Rinku Khumukcham

Holistic development of students without the study of humanities not possible

Written By: / Articles / Saturday, 14 January 2023 17:15

A few minutes into a discussion to convince the head of a private university in India about the importance of restructuring the language curriculum, I realised he had programming languages in mind, while human languages were my concerns. He dismissed the discussion by stating “as I always think about significant things like ‘these’ (these being C, C++, JAVA, and PYTHON), I didn’t understand that you’re talking about English and French”. By then I was familiar with the ecosystem of Science & Technology (S&T) institutes and was not surprised by the elitist attitude underlined by the use of the word ‘significant’ and the subservient reality that faculty of Humanities and Social Sciences (HSS) were subjected to.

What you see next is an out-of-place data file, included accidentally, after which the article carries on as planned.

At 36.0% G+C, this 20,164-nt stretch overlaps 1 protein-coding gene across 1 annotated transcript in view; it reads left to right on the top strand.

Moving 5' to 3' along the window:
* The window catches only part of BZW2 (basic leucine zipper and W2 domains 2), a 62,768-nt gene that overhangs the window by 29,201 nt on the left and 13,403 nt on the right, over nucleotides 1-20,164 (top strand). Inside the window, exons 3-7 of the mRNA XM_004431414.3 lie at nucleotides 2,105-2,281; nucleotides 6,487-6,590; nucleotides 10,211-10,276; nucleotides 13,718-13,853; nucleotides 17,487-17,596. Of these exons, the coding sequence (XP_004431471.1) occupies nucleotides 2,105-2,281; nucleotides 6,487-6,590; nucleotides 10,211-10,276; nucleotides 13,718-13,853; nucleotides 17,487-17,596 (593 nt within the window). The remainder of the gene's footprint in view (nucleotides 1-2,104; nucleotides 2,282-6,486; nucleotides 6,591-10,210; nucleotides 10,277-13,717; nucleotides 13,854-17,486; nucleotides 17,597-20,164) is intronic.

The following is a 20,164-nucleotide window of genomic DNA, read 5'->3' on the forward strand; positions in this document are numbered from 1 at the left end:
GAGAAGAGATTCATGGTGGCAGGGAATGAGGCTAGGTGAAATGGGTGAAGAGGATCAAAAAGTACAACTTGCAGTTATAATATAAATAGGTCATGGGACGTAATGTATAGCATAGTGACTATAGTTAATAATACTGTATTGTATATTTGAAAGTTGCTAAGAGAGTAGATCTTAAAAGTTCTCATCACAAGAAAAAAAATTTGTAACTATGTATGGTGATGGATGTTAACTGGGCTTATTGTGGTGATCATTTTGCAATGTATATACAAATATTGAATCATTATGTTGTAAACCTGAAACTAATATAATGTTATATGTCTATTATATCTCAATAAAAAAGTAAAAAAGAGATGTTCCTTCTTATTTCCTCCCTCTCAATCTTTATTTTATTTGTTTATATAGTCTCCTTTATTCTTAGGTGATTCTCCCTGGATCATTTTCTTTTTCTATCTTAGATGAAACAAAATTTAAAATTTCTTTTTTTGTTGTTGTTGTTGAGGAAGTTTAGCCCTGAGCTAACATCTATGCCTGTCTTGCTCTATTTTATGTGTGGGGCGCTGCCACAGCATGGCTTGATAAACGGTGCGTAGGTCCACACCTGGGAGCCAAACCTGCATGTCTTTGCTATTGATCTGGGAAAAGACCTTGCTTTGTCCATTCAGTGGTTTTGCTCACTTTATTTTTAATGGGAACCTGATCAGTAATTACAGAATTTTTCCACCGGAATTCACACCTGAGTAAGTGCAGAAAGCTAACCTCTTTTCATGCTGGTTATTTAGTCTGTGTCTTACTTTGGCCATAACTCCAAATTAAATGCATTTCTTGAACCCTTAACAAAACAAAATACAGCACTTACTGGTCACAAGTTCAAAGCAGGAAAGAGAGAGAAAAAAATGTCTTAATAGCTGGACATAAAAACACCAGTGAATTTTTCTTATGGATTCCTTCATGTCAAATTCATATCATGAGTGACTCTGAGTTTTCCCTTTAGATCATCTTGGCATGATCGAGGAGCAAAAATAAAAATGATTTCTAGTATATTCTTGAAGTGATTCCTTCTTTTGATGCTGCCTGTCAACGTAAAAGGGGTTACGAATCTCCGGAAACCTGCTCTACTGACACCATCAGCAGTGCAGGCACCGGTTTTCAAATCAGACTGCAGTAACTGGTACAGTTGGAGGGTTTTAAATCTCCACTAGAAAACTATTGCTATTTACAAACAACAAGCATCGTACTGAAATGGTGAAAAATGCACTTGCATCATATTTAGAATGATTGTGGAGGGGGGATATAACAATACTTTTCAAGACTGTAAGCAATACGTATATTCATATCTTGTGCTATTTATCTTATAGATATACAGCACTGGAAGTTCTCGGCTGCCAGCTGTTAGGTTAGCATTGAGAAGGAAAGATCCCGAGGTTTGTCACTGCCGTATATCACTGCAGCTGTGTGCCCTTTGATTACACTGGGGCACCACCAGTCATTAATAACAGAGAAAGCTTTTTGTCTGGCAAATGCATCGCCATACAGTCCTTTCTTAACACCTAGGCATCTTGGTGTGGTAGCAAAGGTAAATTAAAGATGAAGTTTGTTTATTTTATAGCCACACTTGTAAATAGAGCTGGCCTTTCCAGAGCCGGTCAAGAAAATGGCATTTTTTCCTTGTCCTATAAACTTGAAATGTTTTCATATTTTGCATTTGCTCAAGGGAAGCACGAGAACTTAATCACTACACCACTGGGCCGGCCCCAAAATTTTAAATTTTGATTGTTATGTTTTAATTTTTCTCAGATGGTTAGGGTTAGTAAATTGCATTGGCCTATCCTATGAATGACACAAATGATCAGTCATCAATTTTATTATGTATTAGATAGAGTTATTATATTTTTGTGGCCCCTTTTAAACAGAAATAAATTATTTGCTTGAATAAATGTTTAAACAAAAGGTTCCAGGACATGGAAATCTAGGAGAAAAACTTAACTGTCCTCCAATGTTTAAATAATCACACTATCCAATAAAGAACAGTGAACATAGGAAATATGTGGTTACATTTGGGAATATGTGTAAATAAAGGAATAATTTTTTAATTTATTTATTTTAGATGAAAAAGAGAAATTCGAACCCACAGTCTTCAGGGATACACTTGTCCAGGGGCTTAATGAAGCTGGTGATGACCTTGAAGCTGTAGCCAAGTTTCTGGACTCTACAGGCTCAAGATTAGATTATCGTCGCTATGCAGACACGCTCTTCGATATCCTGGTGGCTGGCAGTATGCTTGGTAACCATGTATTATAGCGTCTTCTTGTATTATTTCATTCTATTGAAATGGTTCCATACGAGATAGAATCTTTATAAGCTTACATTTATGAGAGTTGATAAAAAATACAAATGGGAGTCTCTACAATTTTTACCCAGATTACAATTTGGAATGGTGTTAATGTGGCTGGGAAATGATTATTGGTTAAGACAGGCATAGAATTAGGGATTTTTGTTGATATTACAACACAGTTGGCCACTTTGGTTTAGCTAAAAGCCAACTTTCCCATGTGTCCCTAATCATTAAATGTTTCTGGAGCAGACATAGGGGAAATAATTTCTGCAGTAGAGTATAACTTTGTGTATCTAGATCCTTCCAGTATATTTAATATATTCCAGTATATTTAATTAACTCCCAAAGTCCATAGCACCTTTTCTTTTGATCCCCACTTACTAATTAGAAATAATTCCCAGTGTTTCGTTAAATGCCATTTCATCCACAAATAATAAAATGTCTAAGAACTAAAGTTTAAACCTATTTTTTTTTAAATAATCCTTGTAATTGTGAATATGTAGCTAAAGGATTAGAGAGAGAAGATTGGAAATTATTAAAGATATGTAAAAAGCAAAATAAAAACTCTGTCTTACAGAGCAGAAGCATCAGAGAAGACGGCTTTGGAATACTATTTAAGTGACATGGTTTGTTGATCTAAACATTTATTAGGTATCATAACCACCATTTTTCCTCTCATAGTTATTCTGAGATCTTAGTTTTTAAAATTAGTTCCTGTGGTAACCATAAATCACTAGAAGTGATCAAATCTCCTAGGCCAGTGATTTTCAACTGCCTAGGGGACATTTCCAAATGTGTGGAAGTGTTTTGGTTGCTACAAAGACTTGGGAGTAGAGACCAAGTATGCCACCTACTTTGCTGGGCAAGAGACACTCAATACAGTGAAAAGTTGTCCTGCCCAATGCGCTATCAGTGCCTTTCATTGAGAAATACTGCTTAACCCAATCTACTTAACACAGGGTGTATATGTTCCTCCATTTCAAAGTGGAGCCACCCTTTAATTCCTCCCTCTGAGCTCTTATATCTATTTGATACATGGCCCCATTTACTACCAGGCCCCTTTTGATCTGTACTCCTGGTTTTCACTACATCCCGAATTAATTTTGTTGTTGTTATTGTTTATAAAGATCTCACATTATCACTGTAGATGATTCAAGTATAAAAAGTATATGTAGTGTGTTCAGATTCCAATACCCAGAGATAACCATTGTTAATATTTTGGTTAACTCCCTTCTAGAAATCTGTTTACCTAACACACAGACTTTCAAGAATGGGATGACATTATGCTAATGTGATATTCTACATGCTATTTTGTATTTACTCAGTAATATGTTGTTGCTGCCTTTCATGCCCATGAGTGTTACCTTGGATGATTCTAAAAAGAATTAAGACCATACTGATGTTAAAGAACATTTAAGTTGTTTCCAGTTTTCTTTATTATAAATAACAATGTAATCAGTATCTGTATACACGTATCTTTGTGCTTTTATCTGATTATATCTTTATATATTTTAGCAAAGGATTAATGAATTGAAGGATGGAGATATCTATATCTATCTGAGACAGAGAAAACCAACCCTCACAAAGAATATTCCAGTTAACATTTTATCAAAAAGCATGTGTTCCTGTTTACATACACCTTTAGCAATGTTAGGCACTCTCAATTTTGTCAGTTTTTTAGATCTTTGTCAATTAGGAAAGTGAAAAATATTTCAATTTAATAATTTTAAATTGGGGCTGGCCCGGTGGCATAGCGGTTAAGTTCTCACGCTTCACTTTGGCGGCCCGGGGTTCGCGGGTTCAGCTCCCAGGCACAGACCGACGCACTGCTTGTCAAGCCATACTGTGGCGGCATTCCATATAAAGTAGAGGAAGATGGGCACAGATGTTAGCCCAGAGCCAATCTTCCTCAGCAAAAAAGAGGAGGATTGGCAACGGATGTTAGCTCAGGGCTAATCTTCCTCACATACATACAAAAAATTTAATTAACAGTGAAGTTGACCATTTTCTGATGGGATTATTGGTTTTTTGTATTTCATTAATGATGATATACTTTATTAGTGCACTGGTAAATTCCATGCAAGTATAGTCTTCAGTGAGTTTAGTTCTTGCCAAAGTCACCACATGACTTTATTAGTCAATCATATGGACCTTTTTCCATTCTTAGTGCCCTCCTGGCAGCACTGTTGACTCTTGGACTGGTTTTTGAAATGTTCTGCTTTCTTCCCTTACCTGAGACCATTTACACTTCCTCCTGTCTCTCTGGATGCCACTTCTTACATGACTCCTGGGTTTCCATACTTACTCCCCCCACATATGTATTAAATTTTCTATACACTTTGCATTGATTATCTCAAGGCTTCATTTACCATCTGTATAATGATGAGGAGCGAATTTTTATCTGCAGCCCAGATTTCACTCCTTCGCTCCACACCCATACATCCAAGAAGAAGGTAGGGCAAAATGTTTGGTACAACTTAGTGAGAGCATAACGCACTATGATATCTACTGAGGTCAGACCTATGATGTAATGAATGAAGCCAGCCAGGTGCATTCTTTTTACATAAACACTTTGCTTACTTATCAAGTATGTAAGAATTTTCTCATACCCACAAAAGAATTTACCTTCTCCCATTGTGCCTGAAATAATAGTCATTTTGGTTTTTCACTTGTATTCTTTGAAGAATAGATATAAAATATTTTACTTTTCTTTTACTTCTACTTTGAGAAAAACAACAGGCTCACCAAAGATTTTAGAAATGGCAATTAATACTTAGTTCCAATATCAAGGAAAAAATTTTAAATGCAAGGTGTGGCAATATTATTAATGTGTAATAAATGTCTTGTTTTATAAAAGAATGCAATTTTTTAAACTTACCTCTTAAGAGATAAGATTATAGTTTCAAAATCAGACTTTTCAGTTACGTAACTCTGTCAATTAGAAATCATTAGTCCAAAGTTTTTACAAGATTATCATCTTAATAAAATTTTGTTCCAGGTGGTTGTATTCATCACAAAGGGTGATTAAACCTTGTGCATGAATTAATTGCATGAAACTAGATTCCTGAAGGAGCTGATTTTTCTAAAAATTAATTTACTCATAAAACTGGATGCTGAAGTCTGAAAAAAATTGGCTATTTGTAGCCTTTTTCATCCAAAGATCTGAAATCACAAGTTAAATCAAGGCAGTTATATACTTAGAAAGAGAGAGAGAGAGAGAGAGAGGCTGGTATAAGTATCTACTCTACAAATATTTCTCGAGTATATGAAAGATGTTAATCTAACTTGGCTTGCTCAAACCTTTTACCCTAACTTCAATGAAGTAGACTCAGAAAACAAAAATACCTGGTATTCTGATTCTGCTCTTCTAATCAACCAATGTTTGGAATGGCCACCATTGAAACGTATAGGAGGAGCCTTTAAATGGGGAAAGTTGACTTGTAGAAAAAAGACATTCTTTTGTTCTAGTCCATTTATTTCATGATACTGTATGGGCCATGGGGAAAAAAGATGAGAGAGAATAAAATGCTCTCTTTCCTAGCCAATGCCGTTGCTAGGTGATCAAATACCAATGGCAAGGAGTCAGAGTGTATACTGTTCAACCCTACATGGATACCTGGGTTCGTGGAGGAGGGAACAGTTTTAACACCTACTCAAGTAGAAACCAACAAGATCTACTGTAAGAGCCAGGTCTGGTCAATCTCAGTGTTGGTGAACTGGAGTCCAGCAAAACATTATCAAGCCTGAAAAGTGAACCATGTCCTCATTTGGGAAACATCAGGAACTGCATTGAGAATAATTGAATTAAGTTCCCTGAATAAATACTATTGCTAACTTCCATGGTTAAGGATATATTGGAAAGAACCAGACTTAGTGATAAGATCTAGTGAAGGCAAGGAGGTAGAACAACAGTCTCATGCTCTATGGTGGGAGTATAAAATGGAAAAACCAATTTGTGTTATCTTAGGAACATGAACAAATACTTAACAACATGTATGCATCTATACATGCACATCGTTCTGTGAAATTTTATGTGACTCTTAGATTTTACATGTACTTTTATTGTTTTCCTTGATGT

As John Hildebidle says it is not easy to establish the relevance of the “innumerate mole” called humanities in the ‘techno-jungles’ of science and technology institutes.
For some, humanities and social sciences are subjects that are shallow which encourage research without producing any visible outputs. For many, HSS is a service department and the faculty of HSS can teach anything other than Sciences, Maths and Technology. Many of them do not even distinguish between the numerous disciplines that exist under the umbrella term humanities and social sciences, thereby over-generalising the concept of ‘specialisation’.